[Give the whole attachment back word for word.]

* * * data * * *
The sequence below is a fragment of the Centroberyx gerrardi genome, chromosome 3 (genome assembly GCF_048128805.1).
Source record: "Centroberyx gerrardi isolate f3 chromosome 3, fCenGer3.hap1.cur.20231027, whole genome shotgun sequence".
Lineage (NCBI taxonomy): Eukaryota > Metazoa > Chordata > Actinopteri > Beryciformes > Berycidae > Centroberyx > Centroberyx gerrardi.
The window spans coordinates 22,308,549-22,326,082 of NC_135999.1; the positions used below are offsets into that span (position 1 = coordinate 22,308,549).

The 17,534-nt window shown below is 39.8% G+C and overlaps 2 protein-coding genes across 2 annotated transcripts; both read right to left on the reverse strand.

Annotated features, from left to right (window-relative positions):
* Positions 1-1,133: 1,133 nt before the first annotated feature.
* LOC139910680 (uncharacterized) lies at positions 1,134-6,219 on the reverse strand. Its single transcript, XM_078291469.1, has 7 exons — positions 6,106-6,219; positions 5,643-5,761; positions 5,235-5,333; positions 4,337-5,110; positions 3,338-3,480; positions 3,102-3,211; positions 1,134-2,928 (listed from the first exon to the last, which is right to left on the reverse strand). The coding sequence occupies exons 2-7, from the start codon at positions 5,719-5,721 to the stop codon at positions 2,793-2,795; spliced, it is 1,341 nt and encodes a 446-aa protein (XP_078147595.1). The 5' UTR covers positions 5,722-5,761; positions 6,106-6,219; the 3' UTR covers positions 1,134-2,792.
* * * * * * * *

The sequence below is a fragment of the Centroberyx gerrardi genome, chromosome 3 (genome assembly GCF_048128805.1).
Source record: "Centroberyx gerrardi isolate f3 chromosome 3, fCenGer3.hap1.cur.20231027, whole genome shotgun sequence".
Lineage (NCBI taxonomy): Eukaryota > Metazoa > Chordata > Actinopteri > Beryciformes > Berycidae > Centroberyx > Centroberyx gerrardi.
The window spans coordinates 22,308,549-22,326,082 of NC_135999.1; the positions used below are offsets into that span (position 1 = coordinate 22,308,549).

The 17,534-nt window shown below is 39.8% G+C and overlaps 2 protein-coding genes across 2 annotated transcripts; both read right to left on the reverse strand.

Annotated features, from left to right (window-relative positions):
* Positions 1-1,133: 1,133 nt before the first annotated feature.
* LOC139910680 (uncharacterized) lies at positions 1,134-6,219 on the reverse strand. Its single transcript, XM_078291469.1, has 7 exons — positions 6,106-6,219; positions 5,643-5,761; positions 5,235-5,333; positions 4,337-5,110; positions 3,338-3,480; positions 3,102-3,211; positions 1,134-2,928 (listed from the first exon to the last, which is right to left on the reverse strand). The coding sequence occupies exons 2-7, from the start codon at positions 5,719-5,721 to the stop codon at positions 2,793-2,795; spliced, it is 1,341 nt and encodes a 446-aa protein (XP_078147595.1). The 5' UTR covers positions 5,722-5,761; positions 6,106-6,219; the 3' UTR covers positions 1,134-2,792.